Journal cover Journal topic
The Cryosphere An interactive open-access journal of the European Geosciences Union
doi:10.5194/tc-2016-298
© Author(s) 2017. This work is distributed
under the Creative Commons Attribution 3.0 License.
Research article
24 Jan 2017
Review status
This discussion paper is under review for the journal The Cryosphere (TC).
New insights into the climatic signal from firn cores at the northern Antarctic Peninsula
Francisco Fernandoy1, Dieter Tetzner2, Hanno Meyer3, Guisella Gacitúa4, Kirstin Hoffmann3, and Ulrike Falk5 1Facultad de Ingenieria, Universidad Andres Bello, Viña del Mar, 2531015, Chile
2Center for Climate and Resilience Research, University of Chile, Santiago, 8370361, Chile
3Alfred Wegener Institute Helmholtz Centre for Polar and Marine Research, Research Unit Potsdam, Telegrafenberg A43, 14473 Potsdam, Germany
4Programa GAIA-Antártica, Universidad de Magallanes, Punta Arenas, 6210427, Chile
5Climate Lab, Geography Depart., University Bremen, 28334 Bremen, Germany
Abstract. The Antarctic Peninsula is one of the most challenging regions of Antarctica from a climatological perspective, owing to the recent atmospheric and oceanic warming. The steep topography and a lack of long–term and in situ meteorological observations complicate extrapolation of existing climate models to the sub-regional scale. Here, we present new evidence from the northern Antarctic Peninsula to demonstrate how stable water isotopes of firn cores and recent precipitation samples can reveal climatic processes related to nearby oceanic and atmospheric conditions. A noticeable effect of the sea ice cover on local temperatures and atmospheric modes, in particular the Southern Annular Mode (SAM), is demonstrated. In years with large sea ice extension in winter (negative SAM anomaly), an inversion layer in the lower troposphere develops at the coastal zone. Therefore, an isotope–temperature relationship valid for all seasons cannot be concluded. The δ–T relationship rather depends on seasonal variability of oceanic conditions. Transitional seasons (autumn and spring) are both stable seasons with an isotope–temperature gradient of +0.69 ‰ °C−1. The firn stable isotope composition reveals that the near–surface temperature at the Antarctic Peninsula shows a decreasing trend (−0.33 °C y−1) between 2008 and 2014. Moreover, the deuterium excess (dexcess) has been demonstrated to be a reliable indicator of seasonal oceanic conditions, and therefore suitable to improve a firn age model based on seasonal dexcess variability. The annual accumulation rate in this region is highly variable, ranging between 1060 kg m−2 y−1 and 2470 kg m−2 y−1 from 2008 to 2014. The combination of isotopic and meteorological data is key for reconstructing recent climatic conditions with a high temporal resolution in polar regions where no direct observation exists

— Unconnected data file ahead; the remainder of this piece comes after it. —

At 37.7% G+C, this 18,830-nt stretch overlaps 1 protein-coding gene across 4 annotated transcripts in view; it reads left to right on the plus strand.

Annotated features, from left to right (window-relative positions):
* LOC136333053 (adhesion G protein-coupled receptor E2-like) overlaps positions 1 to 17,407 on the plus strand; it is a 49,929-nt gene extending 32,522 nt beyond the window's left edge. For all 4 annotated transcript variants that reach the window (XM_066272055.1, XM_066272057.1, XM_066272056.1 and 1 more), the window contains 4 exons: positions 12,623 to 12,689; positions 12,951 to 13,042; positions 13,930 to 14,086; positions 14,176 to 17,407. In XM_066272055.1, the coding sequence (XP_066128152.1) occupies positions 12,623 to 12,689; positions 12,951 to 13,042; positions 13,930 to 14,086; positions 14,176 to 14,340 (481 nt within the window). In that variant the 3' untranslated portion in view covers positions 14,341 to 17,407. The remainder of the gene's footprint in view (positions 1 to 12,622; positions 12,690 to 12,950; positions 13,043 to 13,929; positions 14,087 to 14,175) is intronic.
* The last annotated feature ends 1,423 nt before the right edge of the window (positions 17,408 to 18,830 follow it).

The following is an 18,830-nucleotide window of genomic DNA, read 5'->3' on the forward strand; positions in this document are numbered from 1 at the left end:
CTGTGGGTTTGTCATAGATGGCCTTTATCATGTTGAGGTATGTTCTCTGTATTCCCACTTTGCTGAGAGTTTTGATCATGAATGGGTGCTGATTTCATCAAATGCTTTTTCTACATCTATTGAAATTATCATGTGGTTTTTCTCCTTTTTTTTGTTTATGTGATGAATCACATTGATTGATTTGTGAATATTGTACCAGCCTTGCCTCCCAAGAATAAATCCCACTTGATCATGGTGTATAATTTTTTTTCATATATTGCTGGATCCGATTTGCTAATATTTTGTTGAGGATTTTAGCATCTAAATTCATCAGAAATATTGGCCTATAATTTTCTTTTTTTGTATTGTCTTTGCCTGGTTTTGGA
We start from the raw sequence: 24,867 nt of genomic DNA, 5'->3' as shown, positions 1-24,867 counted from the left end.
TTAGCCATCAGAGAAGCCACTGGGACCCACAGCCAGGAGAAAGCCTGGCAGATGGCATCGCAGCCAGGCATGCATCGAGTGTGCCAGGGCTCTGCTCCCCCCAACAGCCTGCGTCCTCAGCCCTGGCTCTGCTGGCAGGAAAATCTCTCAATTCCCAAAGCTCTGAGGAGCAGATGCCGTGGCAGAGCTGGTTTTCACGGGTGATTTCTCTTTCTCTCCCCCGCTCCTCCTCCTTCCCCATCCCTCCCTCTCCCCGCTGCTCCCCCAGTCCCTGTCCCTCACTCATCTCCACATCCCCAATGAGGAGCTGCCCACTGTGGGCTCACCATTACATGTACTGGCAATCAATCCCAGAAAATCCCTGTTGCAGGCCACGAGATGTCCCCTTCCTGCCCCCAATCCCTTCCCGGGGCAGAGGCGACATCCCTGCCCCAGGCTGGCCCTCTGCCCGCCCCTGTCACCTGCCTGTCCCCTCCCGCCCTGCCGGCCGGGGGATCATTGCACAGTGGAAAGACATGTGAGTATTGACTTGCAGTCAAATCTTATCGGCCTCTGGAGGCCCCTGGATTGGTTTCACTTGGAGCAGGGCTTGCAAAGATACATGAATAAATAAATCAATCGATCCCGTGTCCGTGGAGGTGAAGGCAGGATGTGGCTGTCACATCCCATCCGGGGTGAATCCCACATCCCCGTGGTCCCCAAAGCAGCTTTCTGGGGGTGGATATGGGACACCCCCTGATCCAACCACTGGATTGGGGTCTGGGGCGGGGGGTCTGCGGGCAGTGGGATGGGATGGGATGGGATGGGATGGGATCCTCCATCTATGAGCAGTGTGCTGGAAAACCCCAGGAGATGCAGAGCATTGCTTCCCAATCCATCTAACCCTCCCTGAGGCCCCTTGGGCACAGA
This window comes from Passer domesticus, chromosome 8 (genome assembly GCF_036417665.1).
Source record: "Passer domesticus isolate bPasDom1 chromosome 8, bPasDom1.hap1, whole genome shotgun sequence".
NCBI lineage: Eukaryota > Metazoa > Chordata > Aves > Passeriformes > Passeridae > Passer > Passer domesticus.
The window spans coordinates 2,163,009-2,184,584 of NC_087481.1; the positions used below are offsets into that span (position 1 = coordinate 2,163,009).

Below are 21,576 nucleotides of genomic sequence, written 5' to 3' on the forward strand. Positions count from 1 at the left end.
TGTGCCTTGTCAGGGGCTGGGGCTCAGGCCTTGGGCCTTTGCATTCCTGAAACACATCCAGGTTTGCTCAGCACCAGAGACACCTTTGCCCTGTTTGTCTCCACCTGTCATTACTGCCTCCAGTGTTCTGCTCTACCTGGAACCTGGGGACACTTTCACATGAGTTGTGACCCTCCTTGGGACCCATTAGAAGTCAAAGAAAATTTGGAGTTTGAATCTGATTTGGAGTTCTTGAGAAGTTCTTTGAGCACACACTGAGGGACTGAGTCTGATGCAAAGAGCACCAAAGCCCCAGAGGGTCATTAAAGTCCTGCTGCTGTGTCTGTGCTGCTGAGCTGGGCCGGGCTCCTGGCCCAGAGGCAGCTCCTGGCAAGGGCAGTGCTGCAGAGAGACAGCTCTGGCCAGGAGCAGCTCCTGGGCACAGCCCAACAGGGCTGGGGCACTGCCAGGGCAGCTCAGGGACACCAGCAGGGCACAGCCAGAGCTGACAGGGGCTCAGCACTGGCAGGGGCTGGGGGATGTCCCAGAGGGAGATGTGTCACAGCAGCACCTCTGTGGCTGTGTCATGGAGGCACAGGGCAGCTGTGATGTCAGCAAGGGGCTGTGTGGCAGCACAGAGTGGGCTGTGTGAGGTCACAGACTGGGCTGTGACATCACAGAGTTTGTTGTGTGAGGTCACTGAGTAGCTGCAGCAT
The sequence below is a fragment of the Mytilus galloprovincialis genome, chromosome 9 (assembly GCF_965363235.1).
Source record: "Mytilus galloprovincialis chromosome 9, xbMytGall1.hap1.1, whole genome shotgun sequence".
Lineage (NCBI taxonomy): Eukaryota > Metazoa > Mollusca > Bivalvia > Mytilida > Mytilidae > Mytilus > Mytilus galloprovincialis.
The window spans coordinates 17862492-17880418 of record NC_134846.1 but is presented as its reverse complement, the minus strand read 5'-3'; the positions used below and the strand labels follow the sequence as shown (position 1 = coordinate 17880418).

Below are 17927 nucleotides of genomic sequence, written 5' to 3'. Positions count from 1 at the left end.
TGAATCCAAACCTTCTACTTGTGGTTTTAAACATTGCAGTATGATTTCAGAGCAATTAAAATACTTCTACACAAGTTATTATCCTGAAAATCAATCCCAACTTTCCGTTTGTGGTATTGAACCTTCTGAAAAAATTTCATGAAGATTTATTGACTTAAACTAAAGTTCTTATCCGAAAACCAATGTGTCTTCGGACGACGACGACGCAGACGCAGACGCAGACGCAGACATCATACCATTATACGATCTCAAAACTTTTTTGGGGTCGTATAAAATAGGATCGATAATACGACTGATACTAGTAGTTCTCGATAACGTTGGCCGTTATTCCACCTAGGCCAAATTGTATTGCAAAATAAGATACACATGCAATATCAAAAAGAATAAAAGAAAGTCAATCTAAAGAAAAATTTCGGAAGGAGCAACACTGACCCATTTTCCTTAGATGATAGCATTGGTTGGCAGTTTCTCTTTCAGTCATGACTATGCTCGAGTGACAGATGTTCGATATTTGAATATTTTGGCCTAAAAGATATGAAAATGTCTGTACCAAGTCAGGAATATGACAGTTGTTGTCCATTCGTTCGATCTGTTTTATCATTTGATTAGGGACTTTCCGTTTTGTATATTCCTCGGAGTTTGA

Citation: Fernandoy, F., Tetzner, D., Meyer, H., Gacitúa, G., Hoffmann, K., and Falk, U.: New insights into the climatic signal from firn cores at the northern Antarctic Peninsula, The Cryosphere Discuss., doi:10.5194/tc-2016-298, in review, 2017.
Francisco Fernandoy et al.
Francisco Fernandoy et al.

Data sets

High resolution stable water isotope composition (d18O and dD) of two firn cores at the northern Antarctic Peninsula
F. Fernandoy, D. Tetzner, H. Meyer, G. Gacitúa, K. Hoffmann, and U. Falk
https://doi.pangaea.de/10.1594/PANGAEA.871083
High resolution stable water isotope composition (d18O and dD) of three firn cores and on precipitation from O'Higgins Station, Antarctica, 2008–2009
F. Fernandoy, H. Meyer, and M. Tonelli
https://doi.pangaea.de/10.1594/PANGAEA.871080
Francisco Fernandoy et al.

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Short summary
Through the geochemical analysis of the surface snow of a glacier at the northern tip of the Antarctic Peninsula, we aimed to investigate how atmosphere and ocean conditions of the surrounding region are varying under the present climate scenario. We found that meteorological conditions strongly depend on the extension of sea ice. Our results evidence a slight cooling of the surface air during the last decade at this site. However, the general warming tendency for the region is still on-going.
Through the geochemical analysis of the surface snow of a glacier at the northern tip of the...
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